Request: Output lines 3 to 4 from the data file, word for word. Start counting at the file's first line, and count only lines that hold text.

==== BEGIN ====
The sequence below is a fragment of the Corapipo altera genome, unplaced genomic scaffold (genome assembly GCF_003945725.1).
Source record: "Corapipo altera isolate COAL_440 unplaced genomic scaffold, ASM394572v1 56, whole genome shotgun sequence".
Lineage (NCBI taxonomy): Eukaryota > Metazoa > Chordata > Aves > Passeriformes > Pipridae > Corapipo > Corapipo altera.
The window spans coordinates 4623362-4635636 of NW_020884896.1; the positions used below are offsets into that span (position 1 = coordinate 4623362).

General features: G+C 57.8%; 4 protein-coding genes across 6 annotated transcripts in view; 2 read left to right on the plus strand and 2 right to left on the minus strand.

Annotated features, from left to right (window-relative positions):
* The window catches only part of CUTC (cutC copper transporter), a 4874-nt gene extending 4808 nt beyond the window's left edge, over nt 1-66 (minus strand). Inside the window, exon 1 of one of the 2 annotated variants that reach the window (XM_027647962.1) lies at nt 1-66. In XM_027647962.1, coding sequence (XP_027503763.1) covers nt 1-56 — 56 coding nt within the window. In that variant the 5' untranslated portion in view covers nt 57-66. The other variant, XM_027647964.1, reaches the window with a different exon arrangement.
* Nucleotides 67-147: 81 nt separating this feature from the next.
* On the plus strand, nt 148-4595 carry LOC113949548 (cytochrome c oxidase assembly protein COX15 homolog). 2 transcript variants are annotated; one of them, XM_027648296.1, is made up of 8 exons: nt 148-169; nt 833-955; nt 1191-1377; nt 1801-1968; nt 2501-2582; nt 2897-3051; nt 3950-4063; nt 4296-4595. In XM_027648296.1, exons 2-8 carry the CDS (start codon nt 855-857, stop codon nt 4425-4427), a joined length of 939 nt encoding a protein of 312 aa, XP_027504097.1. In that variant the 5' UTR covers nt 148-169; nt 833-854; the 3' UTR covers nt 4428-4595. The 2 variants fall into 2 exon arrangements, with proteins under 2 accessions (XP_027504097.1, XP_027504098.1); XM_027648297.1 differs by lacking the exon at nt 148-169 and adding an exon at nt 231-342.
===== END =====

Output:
Lineage (NCBI taxonomy): Eukaryota > Metazoa > Chordata > Aves > Passeriformes > Pipridae > Corapipo > Corapipo altera.
The window spans coordinates 4623362-4635636 of NW_020884896.1; the positions used below are offsets into that span (position 1 = coordinate 4623362).